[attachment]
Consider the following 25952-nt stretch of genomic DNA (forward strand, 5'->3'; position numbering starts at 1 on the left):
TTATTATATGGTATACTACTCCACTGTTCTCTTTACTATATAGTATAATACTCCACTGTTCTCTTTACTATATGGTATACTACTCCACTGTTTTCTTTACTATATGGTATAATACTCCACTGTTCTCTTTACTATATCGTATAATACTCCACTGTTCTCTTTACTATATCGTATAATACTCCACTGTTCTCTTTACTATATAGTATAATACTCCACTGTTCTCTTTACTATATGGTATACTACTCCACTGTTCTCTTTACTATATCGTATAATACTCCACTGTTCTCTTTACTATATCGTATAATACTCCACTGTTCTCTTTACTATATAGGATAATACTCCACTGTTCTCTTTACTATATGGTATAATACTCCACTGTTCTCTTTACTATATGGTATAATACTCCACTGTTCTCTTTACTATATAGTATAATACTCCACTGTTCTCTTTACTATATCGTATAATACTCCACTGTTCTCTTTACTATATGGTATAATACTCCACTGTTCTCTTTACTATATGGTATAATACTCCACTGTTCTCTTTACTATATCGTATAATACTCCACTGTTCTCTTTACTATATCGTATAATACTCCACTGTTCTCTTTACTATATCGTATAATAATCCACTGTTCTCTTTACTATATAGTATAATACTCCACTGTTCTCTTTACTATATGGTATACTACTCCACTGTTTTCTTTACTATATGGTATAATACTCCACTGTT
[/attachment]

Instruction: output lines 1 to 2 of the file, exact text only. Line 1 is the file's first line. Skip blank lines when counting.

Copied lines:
Consider the following 25952-nt stretch of genomic DNA (forward strand, 5'->3'; position numbering starts at 1 on the left):
TTATTATATGGTATACTACTCCACTGTTCTCTTTACTATATAGTATAATACTCCACTGTTCTCTTTACTATATGGTATACTACTCCACTGTTTTCTTTACTATATGGTATAATACTCCACTGTTCTCTTTACTATATCGTATAATACTCCACTGTTCTCTTTACTATATCGTATAATACTCCACTGTTCTCTTTACTATATAGTATAATACTCCACTGTTCTCTTTACTATATGGTATACTACTCCACTGTTCTCTTTACTATATCGTATAATACTCCACTGTTCTCTTTACTATATCGTATAATACTCCACTGTTCTCTTTACTATATAGGATAATACTCCACTGTTCTCTTTACTATATGGTATAATACTCCACTGTTCTCTTTACTATATGGTATAATACTCCACTGTTCTCTTTACTATATAGTATAATACTCCACTGTTCTCTTTACTATATCGTATAATACTCCACTGTTCTCTTTACTATATGGTATAATACTCCACTGTTCTCTTTACTATATGGTATAATACTCCACTGTTCTCTTTACTATATCGTATAATACTCCACTGTTCTCTTTACTATATCGTATAATACTCCACTGTTCTCTTTACTATATCGTATAATAATCCACTGTTCTCTTTACTATATAGTATAATACTCCACTGTTCTCTTTACTATATGGTATACTACTCCACTGTTTTCTTTACTATATGGTATAATACTCCACTGTT